A SWINDON MP has welcomed the government’s proposed £20 billion funding boost for the NHS.

Justin Tomlinson said the new cash would ensure better access to GP appointments and improved mental health services.

But Labour’s candidate in South Swindon, Sarah Church, warned there was no mention of cash for social care.

The comments follow prime minister Theresa May’s announcement over the weekend that she planned to give the NHS an extra £384 million a week by 20204. She claimed a Brexit dividend would help fund the 3.4 per cent spending increase.

Justin Tomlinson MP said: “I am delighted that the Prime Minister has announced a £20 billion a year boost in funding for the NHS.

“Since 2010, we have increased funding for the NHS in every year to record amounts, and this new funding will ensure that clinicians can continue to deliver the high-quality life-saving care. This new money will also deliver on our commitment to improve access to GP appointments, increase the availability of mental health services, and ensure we stay at the forefront of research into new drugs.”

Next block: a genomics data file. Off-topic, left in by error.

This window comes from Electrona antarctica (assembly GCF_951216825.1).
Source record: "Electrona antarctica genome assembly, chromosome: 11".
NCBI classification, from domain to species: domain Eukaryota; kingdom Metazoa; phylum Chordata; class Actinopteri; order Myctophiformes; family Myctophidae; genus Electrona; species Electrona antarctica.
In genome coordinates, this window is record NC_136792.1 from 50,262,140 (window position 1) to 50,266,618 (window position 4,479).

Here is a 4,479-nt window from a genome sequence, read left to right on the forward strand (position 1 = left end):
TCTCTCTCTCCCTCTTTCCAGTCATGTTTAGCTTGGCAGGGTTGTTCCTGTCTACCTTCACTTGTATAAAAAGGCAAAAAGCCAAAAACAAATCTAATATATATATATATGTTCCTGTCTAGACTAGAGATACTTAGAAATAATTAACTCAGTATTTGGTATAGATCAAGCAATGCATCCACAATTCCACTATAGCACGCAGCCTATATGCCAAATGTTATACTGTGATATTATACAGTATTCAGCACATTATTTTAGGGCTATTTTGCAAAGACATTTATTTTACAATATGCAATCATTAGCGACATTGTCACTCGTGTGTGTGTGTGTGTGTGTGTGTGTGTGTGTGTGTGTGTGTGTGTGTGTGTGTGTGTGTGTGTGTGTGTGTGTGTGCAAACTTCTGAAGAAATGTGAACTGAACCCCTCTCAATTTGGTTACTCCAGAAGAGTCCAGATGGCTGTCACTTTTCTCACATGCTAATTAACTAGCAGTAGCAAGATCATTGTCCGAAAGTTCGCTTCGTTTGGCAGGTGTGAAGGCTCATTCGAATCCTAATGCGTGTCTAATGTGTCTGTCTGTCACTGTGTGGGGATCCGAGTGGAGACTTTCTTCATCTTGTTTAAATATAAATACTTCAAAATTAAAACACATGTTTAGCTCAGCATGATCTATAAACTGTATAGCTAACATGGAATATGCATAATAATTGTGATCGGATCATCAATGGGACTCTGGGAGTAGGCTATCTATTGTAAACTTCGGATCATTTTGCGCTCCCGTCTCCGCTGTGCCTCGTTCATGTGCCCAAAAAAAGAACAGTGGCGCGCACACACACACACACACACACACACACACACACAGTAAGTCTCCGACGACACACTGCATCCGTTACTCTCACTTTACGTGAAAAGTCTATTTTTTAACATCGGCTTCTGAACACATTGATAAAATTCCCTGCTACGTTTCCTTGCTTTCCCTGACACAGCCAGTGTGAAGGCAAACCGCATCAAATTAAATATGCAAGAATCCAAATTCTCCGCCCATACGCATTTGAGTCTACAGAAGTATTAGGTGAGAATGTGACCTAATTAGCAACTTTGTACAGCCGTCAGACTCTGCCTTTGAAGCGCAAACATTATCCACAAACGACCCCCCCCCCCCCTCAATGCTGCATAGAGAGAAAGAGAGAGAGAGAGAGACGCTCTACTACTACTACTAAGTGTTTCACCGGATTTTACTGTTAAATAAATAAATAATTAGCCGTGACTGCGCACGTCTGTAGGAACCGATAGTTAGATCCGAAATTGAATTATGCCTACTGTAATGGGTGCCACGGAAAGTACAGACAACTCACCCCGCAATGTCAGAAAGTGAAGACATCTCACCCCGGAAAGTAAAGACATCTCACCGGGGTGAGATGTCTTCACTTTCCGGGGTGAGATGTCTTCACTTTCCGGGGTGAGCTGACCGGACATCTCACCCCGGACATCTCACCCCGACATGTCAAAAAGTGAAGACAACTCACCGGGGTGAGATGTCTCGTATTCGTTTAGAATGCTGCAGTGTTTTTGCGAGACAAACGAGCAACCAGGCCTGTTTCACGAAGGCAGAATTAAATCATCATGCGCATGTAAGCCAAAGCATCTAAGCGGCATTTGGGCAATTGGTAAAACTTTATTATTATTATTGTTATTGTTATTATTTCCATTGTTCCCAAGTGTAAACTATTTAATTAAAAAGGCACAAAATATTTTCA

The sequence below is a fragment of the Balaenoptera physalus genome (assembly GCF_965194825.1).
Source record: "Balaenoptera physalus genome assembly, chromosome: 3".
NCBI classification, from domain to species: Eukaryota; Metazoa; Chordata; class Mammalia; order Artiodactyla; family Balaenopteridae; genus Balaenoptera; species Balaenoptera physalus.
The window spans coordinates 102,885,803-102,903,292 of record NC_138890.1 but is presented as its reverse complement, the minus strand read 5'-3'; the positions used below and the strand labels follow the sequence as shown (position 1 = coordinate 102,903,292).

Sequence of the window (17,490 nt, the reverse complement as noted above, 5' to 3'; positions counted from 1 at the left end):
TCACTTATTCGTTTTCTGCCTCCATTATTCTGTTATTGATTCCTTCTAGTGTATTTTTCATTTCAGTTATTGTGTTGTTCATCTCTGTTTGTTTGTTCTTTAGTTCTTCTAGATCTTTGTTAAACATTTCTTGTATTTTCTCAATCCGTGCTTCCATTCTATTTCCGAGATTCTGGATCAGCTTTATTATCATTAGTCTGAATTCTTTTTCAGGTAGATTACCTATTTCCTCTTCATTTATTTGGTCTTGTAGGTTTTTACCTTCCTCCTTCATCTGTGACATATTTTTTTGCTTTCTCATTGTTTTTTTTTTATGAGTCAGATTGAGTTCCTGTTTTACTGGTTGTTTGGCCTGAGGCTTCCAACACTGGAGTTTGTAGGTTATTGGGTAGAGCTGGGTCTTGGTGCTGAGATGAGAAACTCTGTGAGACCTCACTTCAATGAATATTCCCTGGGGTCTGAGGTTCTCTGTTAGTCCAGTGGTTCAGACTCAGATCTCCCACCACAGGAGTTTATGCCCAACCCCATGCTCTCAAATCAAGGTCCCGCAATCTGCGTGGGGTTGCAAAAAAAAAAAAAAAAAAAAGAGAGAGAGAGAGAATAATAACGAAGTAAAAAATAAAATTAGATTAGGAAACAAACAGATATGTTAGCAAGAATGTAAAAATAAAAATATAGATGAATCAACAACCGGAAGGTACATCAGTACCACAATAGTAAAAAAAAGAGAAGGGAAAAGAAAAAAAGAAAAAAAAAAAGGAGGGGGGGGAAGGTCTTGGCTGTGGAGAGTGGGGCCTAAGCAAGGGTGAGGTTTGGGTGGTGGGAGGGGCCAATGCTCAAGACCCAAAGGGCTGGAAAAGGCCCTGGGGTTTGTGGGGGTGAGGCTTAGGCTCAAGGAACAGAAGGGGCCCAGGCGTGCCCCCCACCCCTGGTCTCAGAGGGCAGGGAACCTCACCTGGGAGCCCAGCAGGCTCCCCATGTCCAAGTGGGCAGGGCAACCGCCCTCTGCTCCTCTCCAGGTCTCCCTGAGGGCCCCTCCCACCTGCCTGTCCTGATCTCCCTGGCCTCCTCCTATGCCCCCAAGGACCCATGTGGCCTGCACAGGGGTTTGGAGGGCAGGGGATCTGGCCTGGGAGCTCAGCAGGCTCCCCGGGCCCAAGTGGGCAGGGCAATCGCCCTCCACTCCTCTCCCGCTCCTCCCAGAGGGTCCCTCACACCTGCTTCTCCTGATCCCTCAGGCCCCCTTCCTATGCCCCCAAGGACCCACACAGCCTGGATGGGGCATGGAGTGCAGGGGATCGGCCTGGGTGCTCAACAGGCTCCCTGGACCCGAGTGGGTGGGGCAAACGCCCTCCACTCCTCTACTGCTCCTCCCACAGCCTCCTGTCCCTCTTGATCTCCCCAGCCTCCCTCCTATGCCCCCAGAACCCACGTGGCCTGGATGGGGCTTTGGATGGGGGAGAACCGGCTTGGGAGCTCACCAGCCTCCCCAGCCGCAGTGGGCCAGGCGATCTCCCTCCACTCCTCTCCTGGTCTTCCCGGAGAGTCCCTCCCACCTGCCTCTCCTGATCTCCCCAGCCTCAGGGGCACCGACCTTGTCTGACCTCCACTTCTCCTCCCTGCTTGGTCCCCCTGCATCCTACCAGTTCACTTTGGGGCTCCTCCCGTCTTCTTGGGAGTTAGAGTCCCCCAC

But the prime minister has been criticised, with the Institute of Fiscal Studies saying the so-called Brexit dividend would not materialise. Sarah Wollaston, chairman of the House of Commons health committee branded the Brexit boost tosh.

Sarah Church, Labour’s prospective parliamentary candidate for South Swindon, said: “Everyone will welcome more money to the NHS, but not without asking the key questions which are where the money will come from and how will it be spent? The proposed 3.4 per cent increase will only maintain the status quo, which is a year-round crisis of the Tories’ own making.”

“The IFS has stated that improvement will only come with a 5 per cent increase in funding- until then you can expect to continue waiting weeks for a GP appointment and several hours for an ambulance. There is no mention of the largest demand area - social care - nor of preventative measures in public health.

“An increase in taxation will certainly be needed but the government really need to look at who is best placed to pay- they could try putting corporation tax back up even by a few per cent and we could afford far more for our health service and still remain a competitive place to do business.”

She added that more investment needed to be made in training doctors and nurses. Ministers say 14,260 more doctors and 12,000 nurses have been trained since 2010 and the new cash will help train an extra 5,000 GPs.